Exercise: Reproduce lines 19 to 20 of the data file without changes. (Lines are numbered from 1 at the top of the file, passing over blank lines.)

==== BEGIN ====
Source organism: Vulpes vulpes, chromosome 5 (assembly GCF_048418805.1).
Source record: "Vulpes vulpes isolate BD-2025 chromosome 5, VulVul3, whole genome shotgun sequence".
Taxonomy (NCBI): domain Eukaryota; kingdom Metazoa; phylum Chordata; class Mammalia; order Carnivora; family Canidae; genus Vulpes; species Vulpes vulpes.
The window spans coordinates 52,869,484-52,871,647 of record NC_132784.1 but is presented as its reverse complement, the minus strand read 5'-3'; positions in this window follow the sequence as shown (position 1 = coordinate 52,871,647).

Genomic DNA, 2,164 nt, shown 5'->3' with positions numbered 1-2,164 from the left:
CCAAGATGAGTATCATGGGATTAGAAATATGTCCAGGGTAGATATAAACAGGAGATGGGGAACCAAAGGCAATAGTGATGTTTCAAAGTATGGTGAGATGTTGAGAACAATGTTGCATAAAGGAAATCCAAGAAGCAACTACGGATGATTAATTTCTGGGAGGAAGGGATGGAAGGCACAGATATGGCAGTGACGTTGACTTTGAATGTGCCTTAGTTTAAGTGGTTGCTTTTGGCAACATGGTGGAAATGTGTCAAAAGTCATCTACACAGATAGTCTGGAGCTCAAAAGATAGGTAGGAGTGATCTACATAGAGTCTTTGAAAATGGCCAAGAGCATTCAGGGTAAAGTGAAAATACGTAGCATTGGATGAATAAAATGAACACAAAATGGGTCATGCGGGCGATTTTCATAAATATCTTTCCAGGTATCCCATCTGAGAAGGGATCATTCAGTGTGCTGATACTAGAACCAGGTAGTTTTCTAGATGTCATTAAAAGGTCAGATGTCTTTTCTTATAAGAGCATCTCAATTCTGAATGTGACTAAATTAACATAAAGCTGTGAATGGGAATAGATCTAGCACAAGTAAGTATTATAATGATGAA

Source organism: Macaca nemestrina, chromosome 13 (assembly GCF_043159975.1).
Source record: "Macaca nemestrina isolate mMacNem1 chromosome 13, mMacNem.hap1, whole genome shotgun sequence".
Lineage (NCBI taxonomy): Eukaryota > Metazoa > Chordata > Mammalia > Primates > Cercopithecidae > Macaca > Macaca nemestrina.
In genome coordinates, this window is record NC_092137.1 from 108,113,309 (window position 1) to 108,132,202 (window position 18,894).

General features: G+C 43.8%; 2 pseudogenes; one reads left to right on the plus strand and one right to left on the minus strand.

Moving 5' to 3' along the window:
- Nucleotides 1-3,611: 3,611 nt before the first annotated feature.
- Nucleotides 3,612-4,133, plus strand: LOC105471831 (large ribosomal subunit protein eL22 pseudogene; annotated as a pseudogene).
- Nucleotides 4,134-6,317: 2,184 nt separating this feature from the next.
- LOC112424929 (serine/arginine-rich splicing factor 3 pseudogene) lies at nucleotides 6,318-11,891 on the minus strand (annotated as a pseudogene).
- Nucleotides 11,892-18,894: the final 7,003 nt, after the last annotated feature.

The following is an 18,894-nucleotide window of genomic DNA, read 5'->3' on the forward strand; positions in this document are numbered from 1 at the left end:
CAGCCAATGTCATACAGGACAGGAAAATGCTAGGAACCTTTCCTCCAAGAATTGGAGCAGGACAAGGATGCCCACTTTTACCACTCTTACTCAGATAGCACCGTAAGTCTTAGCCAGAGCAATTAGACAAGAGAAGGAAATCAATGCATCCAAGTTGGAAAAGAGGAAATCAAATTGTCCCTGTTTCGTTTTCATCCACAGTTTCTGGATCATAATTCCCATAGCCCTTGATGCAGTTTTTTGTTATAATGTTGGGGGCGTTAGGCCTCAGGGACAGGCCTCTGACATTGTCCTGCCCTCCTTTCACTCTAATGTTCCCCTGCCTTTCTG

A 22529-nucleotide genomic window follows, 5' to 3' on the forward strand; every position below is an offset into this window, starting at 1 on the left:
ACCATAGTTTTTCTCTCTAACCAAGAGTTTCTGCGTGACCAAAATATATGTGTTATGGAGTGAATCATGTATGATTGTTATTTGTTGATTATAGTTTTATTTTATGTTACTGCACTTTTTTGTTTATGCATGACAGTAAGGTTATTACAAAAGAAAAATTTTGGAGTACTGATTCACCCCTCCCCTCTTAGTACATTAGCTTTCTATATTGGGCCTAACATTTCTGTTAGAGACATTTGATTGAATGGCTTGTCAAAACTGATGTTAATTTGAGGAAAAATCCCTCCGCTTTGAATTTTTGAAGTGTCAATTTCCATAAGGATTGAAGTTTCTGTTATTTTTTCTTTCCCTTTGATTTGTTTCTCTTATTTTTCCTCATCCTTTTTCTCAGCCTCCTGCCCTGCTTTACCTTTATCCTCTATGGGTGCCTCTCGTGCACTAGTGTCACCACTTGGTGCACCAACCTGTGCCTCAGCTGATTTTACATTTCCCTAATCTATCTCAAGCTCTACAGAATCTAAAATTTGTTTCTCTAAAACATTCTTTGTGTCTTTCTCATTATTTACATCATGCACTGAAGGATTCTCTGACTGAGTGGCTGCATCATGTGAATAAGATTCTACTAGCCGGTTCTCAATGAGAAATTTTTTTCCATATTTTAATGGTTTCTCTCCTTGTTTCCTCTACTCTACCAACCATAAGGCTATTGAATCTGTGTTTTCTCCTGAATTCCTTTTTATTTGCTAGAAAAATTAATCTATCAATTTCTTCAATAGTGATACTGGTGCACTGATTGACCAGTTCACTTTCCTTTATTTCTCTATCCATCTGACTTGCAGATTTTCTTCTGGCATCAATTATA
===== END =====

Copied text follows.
CAGCCAATGTCATACAGGACAGGAAAATGCTAGGAACCTTTCCTCCAAGAATTGGAGCAGGACAAGGATGCCCACTTTTACCACTCTTACTCAGATAGCACCGTAAGTCTTAGCCAGAGCAATTAGACAAGAGAAGGAAATCAATGCATCCAAGTTGGAAAAGAGGAAATCAAATTGTCCCTGTTTCGTTTTCATCCACAGTTTCTGGATCATAATTCCCATAGCCCTTGATGCAGTTTTTTGTTATAATGTTGGGGGCGTTAGGCCTCAGGGACAGGCCTCTGACATTGTCCTGCCCTCCTTTCACTCTAATGTTCCCCTGCCTTTCTG

A 22529-nucleotide genomic window follows, 5' to 3' on the forward strand; every position below is an offset into this window, starting at 1 on the left: